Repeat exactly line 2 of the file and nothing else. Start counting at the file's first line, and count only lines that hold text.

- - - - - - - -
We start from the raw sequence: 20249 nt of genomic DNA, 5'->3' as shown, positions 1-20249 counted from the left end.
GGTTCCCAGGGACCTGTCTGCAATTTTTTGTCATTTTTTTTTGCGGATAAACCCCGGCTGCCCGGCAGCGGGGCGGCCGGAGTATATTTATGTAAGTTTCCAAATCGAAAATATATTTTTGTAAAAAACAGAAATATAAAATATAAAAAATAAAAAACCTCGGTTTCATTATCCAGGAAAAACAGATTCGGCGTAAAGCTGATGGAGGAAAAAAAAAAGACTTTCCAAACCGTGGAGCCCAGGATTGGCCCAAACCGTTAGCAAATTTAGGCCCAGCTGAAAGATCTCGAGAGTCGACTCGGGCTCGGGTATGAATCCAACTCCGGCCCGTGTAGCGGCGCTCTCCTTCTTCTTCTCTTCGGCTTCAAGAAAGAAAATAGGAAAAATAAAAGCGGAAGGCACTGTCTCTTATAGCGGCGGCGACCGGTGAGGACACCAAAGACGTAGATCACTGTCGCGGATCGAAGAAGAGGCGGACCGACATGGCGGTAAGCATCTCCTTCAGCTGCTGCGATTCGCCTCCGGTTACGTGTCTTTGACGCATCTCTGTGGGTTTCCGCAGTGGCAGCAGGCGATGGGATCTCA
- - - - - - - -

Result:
GGTTCCCAGGGACCTGTCTGCAATTTTTTGTCATTTTTTTTTGCGGATAAACCCCGGCTGCCCGGCAGCGGGGCGGCCGGAGTATATTTATGTAAGTTTCCAAATCGAAAATATATTTTTGTAAAAAACAGAAATATAAAATATAAAAAATAAAAAACCTCGGTTTCATTATCCAGGAAAAACAGATTCGGCGTAAAGCTGATGGAGGAAAAAAAAAAGACTTTCCAAACCGTGGAGCCCAGGATTGGCCCAAACCGTTAGCAAATTTAGGCCCAGCTGAAAGATCTCGAGAGTCGACTCGGGCTCGGGTATGAATCCAACTCCGGCCCGTGTAGCGGCGCTCTCCTTCTTCTTCTCTTCGGCTTCAAGAAAGAAAATAGGAAAAATAAAAGCGGAAGGCACTGTCTCTTATAGCGGCGGCGACCGGTGAGGACACCAAAGACGTAGATCACTGTCGCGGATCGAAGAAGAGGCGGACCGACATGGCGGTAAGCATCTCCTTCAGCTGCTGCGATTCGCCTCCGGTTACGTGTCTTTGACGCATCTCTGTGGGTTTCCGCAGTGGCAGCAGGCGATGGGATCTCA